With IWL-2, home-and-away league in place, AIFF records historic rise in women’s footballers

New Delhi: With a full domestic calendar in place, Indian football has recorded a historic 138 percent surge in registration of women players for the last two years, indicating a healthy growth in the popularity of the sport as well as an increase in young female athletes opting for football, professionally.

According to the All-India Football Federation (AIFF) Central Registration System (CRS) data, India has 27,936 registered female footballers as of March 2024. This is a massive 138 % rise in the number of female footballers in the last 21 months on the 11,724 players registered in June 2022.

The AIFF claims that the policies undertaken by the current management have helped create a conducive environment for women’s footballers in the country. “It’s a very positive trend we are witnessing in India,” said AIFF President Kalyan Chaubey. “To have as many as 16,212 new female players in our football ecosystem is an encouraging sign that we are on the right track in our planning for women’s football in India.”

Chaubey attributed the increase to a slew of measures including course correction that was brought in for the Indian Women’s League (IWL) in the current season of 2023-24, in addition to the subsequent introduction of a second division competition IWL-2. “Availability of live broadcast has indeed helped in enhancing the profile of the sport,” he added.

The 2022-23 season of IWL was played among 16 teams at a single venue in Ahmedabad, with Gokulam Kerala FC winning their third consecutive title.

This season (2023-24) the format was changed to ‘home-and-away’, which was a big success, appreciated by the clubs, players and fans. Odisha FC emerged victorious ending GKFC’s 3-year-long dominance and will represent India in the AFC continental competition. The inaugural IWL-2 saw the participation of 15 clubs at the group stage, six of which have qualified for the final round scheduled next month in Kolkata, the IAFF release said.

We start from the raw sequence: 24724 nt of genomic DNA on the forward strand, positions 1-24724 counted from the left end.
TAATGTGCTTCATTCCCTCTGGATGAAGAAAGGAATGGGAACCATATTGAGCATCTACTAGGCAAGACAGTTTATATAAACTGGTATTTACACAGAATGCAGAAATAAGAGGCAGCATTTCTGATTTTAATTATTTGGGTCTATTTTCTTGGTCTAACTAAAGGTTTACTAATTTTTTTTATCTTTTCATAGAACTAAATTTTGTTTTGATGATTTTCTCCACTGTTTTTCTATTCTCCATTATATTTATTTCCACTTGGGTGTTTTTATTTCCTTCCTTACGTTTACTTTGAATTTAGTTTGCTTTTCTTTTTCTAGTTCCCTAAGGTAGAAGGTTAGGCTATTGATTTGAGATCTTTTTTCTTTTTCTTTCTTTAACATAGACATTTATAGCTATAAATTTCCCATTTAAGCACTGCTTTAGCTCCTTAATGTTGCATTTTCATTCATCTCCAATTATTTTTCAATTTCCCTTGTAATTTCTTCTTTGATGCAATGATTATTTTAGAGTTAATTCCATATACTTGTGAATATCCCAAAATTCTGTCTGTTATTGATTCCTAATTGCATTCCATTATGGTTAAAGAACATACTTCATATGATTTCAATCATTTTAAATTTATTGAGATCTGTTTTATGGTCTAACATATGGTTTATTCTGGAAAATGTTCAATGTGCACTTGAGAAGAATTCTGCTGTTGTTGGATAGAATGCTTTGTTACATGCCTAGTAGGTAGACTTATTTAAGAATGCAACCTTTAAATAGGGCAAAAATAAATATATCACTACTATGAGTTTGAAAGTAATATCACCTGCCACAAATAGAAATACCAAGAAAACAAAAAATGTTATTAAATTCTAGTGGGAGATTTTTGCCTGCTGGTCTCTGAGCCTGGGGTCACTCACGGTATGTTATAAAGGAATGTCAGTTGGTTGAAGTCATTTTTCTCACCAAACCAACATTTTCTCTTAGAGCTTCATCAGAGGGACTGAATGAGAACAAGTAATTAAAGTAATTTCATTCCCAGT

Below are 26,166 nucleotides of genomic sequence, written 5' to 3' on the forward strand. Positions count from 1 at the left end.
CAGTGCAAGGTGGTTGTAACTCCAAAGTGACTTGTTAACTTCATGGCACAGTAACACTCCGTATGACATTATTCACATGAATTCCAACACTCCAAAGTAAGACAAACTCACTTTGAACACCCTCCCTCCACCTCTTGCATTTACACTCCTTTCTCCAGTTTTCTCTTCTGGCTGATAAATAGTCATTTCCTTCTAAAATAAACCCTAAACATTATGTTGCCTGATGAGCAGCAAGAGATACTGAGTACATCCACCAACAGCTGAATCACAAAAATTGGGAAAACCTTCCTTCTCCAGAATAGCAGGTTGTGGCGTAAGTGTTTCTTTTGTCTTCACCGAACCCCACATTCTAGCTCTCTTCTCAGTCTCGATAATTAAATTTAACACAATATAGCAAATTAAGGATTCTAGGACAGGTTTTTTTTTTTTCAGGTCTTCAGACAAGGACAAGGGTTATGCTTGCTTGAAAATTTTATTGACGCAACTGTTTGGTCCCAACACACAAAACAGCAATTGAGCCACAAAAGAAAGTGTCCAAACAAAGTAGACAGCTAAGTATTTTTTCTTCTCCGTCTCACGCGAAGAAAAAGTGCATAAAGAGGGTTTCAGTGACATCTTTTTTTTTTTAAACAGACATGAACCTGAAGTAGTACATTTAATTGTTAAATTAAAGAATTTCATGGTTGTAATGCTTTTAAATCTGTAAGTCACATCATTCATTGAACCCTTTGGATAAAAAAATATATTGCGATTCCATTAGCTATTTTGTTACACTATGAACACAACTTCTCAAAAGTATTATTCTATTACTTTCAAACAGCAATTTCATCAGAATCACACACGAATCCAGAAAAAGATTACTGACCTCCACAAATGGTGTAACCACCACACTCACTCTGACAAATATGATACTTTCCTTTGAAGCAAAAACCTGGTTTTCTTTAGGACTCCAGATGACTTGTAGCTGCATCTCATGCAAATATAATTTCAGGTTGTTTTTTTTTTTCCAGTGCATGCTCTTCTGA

India now boasts of 24 active State Leagues for women’s football, which acts as the 3rd tier of the pyramid and has helped the national federation populate the sport among the masses.

“These are baby steps we have taken in the last 16-18 months, having a focused approach on women’s football. The current season is a breakaway year for Indian football in many ways.

“We are noticing a rapid growth in the women’s football in India. Players and clubs are getting more game time due to the increase in the number of matches in the domestic circuit, making it increasingly competitive. Opportunity to play the AFC organised continental championship – AFC Women’s Cup – is a big motivator for Indian clubs today,” said Kalyan Chaubey, adding that, “women’s football will have a priority focus in the coming years,” he said.


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